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The evolution of sin presents serious challenges to those who want to restrict considerations of the atoning work of the cross to human activities in isolation from human evolutionary history. While I am critical of the narratives employed by evolutionary psychologists, this does not mean that human persons are to be viewed simply as detached cultural units, sheared from their grounding in natural history. Rather, the implication is the opposite. Tendencies found in the human world are also characteristic of social animals more generally.

Further, once we view animals as having in some sense moral agency, then theories of atonement need to be widened and stretched to include creaturely ills. How far atonement also encompasses evolutionary ills that arise out of the processes of natural selection is a matter for some debate, though I suggest that objective as well as subjective accounts of the atonement need to be held together.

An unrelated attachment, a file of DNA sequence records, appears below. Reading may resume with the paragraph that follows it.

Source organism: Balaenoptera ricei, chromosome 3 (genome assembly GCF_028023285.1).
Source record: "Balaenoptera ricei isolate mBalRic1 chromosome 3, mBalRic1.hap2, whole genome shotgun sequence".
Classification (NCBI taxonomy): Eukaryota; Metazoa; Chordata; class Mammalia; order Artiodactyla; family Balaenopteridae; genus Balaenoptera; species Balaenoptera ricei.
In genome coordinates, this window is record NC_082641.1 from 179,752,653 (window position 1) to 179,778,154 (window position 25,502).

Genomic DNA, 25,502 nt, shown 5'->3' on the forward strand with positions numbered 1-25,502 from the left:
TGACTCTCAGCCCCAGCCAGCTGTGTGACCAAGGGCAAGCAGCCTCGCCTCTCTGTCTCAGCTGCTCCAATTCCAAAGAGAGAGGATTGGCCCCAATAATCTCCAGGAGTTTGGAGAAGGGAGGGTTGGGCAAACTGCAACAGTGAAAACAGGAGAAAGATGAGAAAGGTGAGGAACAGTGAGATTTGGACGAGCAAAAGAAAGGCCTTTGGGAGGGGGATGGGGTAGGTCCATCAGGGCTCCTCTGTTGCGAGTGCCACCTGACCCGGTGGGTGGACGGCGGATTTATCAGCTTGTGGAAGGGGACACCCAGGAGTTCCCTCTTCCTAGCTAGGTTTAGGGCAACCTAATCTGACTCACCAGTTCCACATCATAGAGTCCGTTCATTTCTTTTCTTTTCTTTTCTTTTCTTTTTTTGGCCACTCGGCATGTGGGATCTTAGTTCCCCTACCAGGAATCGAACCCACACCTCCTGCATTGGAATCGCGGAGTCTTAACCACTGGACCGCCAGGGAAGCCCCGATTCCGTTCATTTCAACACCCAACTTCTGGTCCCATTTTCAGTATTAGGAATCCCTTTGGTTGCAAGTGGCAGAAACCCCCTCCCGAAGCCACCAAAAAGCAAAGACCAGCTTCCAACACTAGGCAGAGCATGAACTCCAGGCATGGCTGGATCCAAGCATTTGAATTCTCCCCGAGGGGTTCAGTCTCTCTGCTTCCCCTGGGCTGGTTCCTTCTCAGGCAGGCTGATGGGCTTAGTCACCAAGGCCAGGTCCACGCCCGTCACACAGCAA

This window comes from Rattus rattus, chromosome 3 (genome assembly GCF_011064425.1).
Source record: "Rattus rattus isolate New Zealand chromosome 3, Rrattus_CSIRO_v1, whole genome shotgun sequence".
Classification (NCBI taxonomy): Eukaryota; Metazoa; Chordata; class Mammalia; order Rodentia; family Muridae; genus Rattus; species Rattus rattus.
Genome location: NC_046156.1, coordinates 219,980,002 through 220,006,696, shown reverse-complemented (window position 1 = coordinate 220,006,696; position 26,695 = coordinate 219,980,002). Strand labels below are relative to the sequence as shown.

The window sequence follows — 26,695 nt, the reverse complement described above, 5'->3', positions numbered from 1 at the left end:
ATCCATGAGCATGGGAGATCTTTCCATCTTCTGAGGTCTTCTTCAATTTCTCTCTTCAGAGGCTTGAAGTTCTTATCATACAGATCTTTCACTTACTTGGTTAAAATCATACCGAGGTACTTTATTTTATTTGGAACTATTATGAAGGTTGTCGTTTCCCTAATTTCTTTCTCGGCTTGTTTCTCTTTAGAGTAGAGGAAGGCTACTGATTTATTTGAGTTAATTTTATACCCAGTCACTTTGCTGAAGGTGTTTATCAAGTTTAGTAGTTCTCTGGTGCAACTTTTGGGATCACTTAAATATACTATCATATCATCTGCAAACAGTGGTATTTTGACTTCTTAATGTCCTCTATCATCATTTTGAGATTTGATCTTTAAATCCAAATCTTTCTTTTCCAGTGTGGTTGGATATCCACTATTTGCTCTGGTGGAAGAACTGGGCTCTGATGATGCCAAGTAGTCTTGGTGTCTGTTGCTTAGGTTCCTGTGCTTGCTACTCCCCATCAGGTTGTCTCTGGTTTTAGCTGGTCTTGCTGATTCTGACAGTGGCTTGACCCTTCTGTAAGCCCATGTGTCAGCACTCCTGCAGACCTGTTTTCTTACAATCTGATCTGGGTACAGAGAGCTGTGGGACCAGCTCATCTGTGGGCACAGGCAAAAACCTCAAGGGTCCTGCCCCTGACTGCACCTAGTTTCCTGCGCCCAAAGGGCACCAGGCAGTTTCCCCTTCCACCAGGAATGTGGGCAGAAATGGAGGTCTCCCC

The qualifications associated with distinctions between moral and amoral suffering, and moral and natural evils, alongside what I have termed communal anthropogenic sin mediated through natural impacts, such as environmental harms, need to be born in mind in making the case for the atoning significance of the cross.

Drawing on ethological studies, the distinctions commonly set up between humans and higher primates are artificial in their construal of human uniqueness. I am not advocating a theory of no distinction; rather, humanity is perhaps best thought of as unique in its extent of various capacities, so that the depth of sin and betrayal possible in the human community far exceeds that in the non-human world.